No Word on the Future of Graeme Hall

An official at Graeme Hall Nature Sanctuary confirmed Monday that there was still no agreement with the Government of Barbados to negotiate the means to transfer the Sanctuary and create the 240-acre National Park at Graeme Hall.

“I have been available to them, but have not heard or received any indication of what they (government) will do,” said Stuart Heaslet who represents Peter Allard, owner of the Sanctuary.  

In the last two months Heaslet has made two trips to Barbados from his home in Oregon in an attempt to reach a formal agreement to negotiate with government, but with no success.     

Employees who were laid off in mid December will be formally severed from the Sanctuary in early March if no agreement is reached to re-open the nature facility. 

The Sanctuary closed on December 15 last year after years of providing educational and environmental programmes to tens of thousands of children and adults.  A small maintenance and security staff is now maintaining the bird aviaries and providing minimal ecosystem services at the Sanctuary.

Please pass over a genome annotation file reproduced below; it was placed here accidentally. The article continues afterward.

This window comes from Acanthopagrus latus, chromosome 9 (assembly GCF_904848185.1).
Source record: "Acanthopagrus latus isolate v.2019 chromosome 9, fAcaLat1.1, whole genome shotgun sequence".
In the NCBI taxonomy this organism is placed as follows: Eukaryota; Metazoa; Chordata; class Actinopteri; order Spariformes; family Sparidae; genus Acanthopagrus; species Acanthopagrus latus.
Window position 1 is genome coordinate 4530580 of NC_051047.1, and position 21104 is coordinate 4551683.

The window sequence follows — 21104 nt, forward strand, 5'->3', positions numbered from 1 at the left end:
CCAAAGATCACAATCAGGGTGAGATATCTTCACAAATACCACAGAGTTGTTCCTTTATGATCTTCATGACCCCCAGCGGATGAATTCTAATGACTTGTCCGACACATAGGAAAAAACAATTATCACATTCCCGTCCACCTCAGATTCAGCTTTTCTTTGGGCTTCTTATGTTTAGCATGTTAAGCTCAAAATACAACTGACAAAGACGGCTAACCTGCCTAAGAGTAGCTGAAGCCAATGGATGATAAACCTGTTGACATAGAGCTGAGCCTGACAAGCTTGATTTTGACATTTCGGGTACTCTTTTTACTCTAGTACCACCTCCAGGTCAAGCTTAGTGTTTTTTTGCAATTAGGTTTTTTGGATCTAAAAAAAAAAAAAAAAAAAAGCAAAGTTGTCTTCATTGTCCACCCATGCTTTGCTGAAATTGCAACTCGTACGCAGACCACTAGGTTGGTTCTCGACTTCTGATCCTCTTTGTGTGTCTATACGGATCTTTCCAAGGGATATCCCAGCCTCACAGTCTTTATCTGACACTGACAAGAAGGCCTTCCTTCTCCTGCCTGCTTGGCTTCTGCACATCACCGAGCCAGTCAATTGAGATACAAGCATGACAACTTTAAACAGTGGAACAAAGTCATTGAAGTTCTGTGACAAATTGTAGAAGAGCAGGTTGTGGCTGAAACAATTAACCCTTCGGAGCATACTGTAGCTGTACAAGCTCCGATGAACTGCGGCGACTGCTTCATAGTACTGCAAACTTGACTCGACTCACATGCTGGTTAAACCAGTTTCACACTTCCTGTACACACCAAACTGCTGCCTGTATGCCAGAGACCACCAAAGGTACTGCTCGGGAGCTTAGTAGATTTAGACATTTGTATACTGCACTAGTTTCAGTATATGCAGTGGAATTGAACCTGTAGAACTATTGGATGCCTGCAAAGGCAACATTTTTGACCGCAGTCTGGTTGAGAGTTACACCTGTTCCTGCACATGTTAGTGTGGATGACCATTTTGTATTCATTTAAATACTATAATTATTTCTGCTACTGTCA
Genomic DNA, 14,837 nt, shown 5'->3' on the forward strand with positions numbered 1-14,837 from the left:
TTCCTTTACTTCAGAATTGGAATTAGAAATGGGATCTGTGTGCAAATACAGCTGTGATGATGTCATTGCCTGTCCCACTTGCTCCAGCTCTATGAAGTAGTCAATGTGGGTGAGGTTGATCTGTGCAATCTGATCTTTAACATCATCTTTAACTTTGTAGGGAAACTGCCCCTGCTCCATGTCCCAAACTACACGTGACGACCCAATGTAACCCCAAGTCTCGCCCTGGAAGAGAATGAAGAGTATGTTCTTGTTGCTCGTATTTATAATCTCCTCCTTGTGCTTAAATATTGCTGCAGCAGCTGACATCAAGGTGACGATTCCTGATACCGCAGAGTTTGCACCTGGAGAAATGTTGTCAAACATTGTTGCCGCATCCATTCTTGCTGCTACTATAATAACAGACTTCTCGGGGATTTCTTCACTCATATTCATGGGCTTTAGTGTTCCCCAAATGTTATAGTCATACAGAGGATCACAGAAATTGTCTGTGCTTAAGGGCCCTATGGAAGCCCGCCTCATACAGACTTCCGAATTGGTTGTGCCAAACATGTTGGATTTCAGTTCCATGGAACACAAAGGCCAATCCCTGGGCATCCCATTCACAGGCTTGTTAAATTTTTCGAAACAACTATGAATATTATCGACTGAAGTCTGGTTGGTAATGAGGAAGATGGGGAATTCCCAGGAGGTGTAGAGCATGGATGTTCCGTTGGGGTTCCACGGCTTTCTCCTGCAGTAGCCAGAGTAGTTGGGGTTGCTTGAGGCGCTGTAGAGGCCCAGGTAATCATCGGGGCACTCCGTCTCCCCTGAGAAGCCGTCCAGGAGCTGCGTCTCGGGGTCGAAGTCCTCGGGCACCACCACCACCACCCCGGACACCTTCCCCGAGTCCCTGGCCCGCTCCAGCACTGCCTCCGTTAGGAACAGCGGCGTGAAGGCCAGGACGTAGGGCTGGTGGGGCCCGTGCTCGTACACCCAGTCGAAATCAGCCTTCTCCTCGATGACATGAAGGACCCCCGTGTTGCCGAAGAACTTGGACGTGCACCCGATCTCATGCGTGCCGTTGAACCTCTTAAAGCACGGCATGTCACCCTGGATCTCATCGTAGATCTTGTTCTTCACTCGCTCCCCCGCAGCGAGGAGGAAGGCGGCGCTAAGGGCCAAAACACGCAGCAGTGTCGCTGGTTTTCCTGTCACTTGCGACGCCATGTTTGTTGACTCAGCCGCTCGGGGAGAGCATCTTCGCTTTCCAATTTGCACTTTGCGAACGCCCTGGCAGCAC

In 2007 over 6,000 Barbadians signed a Friends of Graeme Hall petition in favor of preserving the approximately 240-acre green area at Graeme Hall in accordance with the 1988 Barbados National Physical Development Plan.   This would protect  its RAMSAR wetland and wildlife reserve with low-density open and recreational upland buffers.    

Much of the information needed by government to develop a “Master Action Plan” for creating the 240-acre Graeme Hall National Park has already been produced and consolidated by Coastal Zone Management Unit staff.

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